Image Source: Game Developer
The Federal Trade Commission took action on Wednesday to prevent Facebook-parent Meta from buying virtual reality startup Within, sending the strongest message yet that the organization may adopt a harder stance on Silicon Valley acquisitions using more recent technologies.
According to a Wednesday-filed injunction, the FTC claimed that Meta has the capacity to create its own VR applications that are comparable to those created by Within, the firm that is responsible for the virtual fitness program Supernatural. As an alternative, the FTC asserts that Meta (FB) is attempting to acquire the fledgling business, which “[dampens] future innovation and competitive rivalry.”
The internet giant was charged with trying to illegitimately grow its “virtual reality empire” by the FTC, which is in charge of upholding US antitrust rules.
The injunction comes when Meta is working to develop use cases for its virtual reality headgear, a future wager on which it has staked its future. One of the most downloaded apps on the Meta headset is Supernatural, which for some people, is what first gets them interested in exercising in virtual reality.
The FTC’s claim is “based on ideology and assumption, not evidence,” according to Meta spokesperson Stephen Peters in a statement.
Regarding its long-standing acquisitions of Instagram and WhatsApp, Meta is defending itself against yet another antitrust case from the FTC that aims to split up the tech giant. The FTC’s action comes as lawmakers debate measures that may limit the influence of dominant big digital companies, including Meta.
FTC accuses Meta of buying its influence
When it purchased VR headset manufacturer Oculus in 2014, Meta—then known as Facebook—began its VR journey. The game development platform Unit 2 Games and Beat Games, the company behind the well-known game Beat Saber, are just two of the recent VR-related purchases it has made. In October 2021, Meta publicly announced its intention to purchase Within for an unknown fee.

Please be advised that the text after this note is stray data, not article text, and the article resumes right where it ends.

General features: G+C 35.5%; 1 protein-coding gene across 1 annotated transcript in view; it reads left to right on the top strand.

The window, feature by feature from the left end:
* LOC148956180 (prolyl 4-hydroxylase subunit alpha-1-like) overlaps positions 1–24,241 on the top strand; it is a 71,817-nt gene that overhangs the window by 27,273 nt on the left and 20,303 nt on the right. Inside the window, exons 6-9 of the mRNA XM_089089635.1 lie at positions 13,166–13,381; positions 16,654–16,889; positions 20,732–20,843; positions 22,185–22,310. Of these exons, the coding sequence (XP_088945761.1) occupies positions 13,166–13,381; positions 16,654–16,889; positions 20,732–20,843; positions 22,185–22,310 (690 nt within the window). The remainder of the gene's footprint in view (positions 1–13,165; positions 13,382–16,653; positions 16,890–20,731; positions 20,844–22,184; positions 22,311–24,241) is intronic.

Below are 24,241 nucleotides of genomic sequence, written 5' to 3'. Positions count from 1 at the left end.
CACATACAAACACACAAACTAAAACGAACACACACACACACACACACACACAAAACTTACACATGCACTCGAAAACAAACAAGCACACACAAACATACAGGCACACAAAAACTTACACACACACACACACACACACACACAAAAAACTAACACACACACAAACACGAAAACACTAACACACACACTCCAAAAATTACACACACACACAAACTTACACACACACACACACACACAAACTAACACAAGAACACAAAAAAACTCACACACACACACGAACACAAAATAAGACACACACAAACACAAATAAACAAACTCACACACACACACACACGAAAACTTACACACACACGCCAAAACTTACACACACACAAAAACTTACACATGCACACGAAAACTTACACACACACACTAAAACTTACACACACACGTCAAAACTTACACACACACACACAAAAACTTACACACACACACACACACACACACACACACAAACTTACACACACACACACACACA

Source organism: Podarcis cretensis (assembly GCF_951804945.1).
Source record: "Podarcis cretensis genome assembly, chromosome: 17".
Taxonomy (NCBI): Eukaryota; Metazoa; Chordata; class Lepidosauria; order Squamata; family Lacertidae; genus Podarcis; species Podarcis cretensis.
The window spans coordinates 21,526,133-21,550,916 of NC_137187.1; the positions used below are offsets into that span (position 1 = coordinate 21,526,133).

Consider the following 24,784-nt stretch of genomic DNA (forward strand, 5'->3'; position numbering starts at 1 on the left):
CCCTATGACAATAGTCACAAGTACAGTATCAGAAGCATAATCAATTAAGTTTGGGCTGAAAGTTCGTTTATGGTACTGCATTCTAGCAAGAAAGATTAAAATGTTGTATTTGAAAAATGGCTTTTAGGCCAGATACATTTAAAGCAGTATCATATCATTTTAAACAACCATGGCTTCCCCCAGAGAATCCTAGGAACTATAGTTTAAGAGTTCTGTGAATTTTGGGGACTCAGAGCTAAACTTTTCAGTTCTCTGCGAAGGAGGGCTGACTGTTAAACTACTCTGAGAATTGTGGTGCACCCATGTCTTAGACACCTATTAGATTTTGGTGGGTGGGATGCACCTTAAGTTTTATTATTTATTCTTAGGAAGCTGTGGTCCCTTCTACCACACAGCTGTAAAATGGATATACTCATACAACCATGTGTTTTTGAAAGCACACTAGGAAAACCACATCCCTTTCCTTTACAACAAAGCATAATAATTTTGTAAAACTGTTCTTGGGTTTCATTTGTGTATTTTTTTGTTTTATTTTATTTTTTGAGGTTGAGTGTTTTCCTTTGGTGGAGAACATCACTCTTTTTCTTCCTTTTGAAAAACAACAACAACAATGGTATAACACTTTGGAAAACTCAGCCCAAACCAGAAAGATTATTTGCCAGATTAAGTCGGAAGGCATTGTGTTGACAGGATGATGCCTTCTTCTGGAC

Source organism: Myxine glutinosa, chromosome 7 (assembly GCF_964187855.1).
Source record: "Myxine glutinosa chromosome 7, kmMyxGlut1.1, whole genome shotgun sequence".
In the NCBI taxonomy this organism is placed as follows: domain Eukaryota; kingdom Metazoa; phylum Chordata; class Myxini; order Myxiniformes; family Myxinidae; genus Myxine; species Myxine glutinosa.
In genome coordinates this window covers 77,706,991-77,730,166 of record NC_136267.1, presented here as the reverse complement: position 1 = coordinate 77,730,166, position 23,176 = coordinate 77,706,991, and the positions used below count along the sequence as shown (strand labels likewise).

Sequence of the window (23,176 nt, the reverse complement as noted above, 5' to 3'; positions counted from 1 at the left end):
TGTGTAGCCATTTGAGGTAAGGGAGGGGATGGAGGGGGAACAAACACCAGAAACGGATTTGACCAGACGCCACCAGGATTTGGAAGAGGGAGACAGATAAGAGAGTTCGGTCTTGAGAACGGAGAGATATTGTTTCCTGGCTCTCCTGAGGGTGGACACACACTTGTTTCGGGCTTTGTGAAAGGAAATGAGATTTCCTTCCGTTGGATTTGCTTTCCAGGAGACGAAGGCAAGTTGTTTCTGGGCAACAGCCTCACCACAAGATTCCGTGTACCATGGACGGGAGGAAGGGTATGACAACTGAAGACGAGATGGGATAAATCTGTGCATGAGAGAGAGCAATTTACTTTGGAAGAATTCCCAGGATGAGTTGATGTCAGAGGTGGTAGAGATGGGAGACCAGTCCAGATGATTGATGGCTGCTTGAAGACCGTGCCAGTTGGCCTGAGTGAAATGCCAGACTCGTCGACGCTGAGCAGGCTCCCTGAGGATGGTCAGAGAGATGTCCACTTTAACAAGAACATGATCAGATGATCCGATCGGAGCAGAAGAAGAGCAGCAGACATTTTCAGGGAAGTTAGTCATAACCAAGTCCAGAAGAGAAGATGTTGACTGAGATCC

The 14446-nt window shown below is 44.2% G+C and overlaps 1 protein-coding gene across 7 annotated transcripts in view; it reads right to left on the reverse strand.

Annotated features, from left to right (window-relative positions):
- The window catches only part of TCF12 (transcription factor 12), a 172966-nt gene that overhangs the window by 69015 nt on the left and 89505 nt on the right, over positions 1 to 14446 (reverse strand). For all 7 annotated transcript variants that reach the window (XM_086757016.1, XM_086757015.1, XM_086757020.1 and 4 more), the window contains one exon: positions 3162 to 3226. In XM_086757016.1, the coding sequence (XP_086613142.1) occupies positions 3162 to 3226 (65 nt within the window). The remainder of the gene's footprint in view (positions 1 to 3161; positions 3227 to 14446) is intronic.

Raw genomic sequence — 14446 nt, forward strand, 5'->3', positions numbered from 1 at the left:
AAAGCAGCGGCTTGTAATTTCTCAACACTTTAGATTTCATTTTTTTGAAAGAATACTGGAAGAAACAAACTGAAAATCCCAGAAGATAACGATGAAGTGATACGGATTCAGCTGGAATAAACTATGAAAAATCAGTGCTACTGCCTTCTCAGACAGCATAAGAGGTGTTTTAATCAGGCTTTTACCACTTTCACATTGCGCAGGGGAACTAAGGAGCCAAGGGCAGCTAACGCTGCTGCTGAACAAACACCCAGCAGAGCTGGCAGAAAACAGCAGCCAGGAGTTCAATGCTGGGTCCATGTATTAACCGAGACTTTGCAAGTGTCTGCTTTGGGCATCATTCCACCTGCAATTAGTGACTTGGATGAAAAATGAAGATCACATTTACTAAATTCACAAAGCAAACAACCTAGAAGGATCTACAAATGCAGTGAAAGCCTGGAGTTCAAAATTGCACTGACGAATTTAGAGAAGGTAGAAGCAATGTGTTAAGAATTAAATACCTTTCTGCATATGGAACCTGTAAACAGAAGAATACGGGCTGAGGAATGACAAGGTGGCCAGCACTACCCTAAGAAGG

In April 2020, Supernatural was made available by Within, a 6-year-old creator of VR apps. It requires a membership, in contrast to many other VR apps; users must pay $19 per month or $180 annually to continue exercising in virtual reality, as opposed to only paying a one-time cost for the software.
The FTC asserts in its lawsuit that Meta already has influence over “the best-selling device, a top app store, seven of the most successful developers, and one of the best-selling apps of all time” in the VR market. In addition, the agency cited a widely-reported email Zuckerberg sent to Meta executives in which he is alleged to have stated that the business must be “absolutely omnipresent in killer apps,” alluding to applications that will demonstrate the true worth of new technology.
According to Charlotte Slaiman, competition policy director at the consumer group Public Knowledge and a former FTC antitrust official, the FTC’s primary claim in the complaint—that the acquisition would lessen competition by displacing a competitor—reflected decades of accepted antitrust reasoning.
Slaiman continued by saying that the complaint is very clear in its recognition of Meta’s ability to rule the virtual reality market. The FTC’s decision to move forward with VR without “waiting to see what occurs” is incredibly encouraging.
Slaiman added that the FTC’s complaint’s timing might lead to renewed pressure on Congress to establish an antitrust law with a tech component that would construct new barriers between internet firms’ many lines of business.
The American Innovation and Choice Online Act is awaiting a vote on the Senate floor, but Senate Majority Leader Chuck Schumer has not placed the legislation on the schedule, and supporters have a limited amount of time before Congress adjourns for the summer.